This summer I was asked to moderate a new monthly book club for the volunteers of the Magnet health clinic in the Castro. This book club selects gay-friendly fiction as a way to discuss modern-day issues facing the LGBT community. As event coordinator at A Different Light bookstore, I’m a big supporter of activities in the Castro that don’t revolve around drinking, shopping or fucking, and a book club is quite the perfect way to meet new friends and get social without as many black-outs or morning-after regrets.
In addition to leading discussion, I try to bring the authors we select to come to the bookstore and interact with the book club members on a more personal level. In October we selected Krakow Melt by Daniel Allen Cox, who sat down with us to discuss his new novel. Set in 2005 Krakow, Poland, the book is about two artsy pyromaniacs set on a mission to combat homophobia by committing arson, fire works as a way to protest.
Ralph Waldo Emerson once said that, “Fiction reveals truth that reality obscures.” Krakow Melt is relevant with what’s currently developing in eastern Europe today. Last month, the European Court of Human Rights found that Russia had violated the rights of gay activists to protest openly. The mayor of Moscow is known for publicly mocking homosexuals and denying their rights to assemble. The fine for this violation of human rights? $40,000.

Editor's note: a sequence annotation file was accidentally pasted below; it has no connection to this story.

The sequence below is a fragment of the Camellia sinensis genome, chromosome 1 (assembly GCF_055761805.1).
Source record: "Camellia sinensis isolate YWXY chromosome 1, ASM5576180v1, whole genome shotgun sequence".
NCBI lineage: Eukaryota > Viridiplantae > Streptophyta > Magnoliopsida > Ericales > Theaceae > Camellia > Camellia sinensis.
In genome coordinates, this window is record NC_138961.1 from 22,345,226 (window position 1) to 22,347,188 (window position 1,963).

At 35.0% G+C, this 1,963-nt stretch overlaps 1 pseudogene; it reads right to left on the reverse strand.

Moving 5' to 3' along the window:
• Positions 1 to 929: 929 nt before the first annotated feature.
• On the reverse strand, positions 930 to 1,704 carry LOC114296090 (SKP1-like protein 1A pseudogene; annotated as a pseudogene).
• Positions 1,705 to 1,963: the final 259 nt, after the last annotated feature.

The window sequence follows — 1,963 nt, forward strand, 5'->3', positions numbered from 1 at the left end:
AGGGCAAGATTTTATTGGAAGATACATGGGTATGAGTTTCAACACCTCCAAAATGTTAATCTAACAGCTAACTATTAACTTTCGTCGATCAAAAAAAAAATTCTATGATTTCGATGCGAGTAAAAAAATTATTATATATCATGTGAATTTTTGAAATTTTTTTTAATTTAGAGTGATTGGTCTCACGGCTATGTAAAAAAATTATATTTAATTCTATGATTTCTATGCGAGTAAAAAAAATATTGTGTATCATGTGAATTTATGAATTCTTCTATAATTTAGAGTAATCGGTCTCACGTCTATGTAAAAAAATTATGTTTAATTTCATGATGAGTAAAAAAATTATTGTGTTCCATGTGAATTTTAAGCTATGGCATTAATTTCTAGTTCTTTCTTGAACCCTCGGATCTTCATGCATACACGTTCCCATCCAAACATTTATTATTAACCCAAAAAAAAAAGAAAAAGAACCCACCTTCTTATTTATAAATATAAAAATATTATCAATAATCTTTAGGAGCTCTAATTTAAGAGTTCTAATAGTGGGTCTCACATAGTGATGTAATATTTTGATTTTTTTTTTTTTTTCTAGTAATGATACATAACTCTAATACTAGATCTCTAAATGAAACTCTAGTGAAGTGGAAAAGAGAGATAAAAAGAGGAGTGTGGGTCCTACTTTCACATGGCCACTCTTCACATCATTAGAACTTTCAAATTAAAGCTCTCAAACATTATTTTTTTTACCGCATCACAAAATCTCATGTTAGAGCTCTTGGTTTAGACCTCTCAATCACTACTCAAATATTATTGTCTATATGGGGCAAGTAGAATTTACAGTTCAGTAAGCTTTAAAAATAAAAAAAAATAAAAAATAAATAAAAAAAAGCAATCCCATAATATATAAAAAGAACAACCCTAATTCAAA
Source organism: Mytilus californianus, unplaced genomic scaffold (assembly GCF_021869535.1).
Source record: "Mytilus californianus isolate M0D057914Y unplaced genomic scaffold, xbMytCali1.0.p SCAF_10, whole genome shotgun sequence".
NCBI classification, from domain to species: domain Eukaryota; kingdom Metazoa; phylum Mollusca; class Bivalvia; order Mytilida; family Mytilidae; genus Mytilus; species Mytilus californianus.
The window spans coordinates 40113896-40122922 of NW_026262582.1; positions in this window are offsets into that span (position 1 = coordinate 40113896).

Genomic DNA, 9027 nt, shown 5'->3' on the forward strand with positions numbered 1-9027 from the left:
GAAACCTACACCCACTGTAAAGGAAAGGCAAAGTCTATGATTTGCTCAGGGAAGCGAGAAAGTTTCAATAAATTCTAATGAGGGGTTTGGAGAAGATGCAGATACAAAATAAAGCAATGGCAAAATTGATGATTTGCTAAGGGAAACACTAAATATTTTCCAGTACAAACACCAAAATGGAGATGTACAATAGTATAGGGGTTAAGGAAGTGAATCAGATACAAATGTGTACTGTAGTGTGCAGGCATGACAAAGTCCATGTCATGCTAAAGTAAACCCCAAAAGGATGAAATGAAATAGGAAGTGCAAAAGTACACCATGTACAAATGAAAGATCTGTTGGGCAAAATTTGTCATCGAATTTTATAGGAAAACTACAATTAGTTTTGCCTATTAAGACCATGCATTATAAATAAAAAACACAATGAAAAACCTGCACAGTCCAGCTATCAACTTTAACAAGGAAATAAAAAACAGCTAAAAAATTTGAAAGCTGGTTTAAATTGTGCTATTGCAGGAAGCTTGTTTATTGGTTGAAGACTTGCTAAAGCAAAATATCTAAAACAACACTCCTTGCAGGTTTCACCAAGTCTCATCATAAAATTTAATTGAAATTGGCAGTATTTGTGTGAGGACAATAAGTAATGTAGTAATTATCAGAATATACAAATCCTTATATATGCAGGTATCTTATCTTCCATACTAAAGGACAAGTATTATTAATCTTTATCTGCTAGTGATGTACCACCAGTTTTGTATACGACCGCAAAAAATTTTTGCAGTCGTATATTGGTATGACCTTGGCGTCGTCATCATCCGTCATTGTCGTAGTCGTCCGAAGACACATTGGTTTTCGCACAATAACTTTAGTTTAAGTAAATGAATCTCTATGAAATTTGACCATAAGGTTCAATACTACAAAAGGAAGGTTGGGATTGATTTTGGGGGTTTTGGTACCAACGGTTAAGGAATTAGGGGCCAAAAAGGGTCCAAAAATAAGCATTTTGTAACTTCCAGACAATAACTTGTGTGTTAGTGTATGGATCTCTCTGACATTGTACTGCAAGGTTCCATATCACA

In 2007, Poland faced a similar charge for banning gay marches. This summer, Warsaw held the first Europride parade in eastern Europe without much fuss.
But it’s not all parades and rainbows in that part of the world just yet. The Belgrade gay pride march on October 10 ended with 140 people injured. Gay rights activists, however, looked at the bright side - hailing success at the fact that it happened in the first place. Overall, the LGBT community in eastern Europe is weary of supporting gay pride parades. They give homophobes a tangible target to express their hate. It’s still such a long way to go.
If you live in San Francisco, enjoy reading and discussing current topics with like-minded gay men, join our book club! We meet the fourth Tuesday of the month at Magnet. Our November selection is the Man Booker Prize finalist, The Slap by gay Australian author Christos Tsiolkas. Discussion will be held on Tuesday, November 23 at 7:30pm. Contact me - adlsfevents [at] gmail [dot] com - if you have any questions.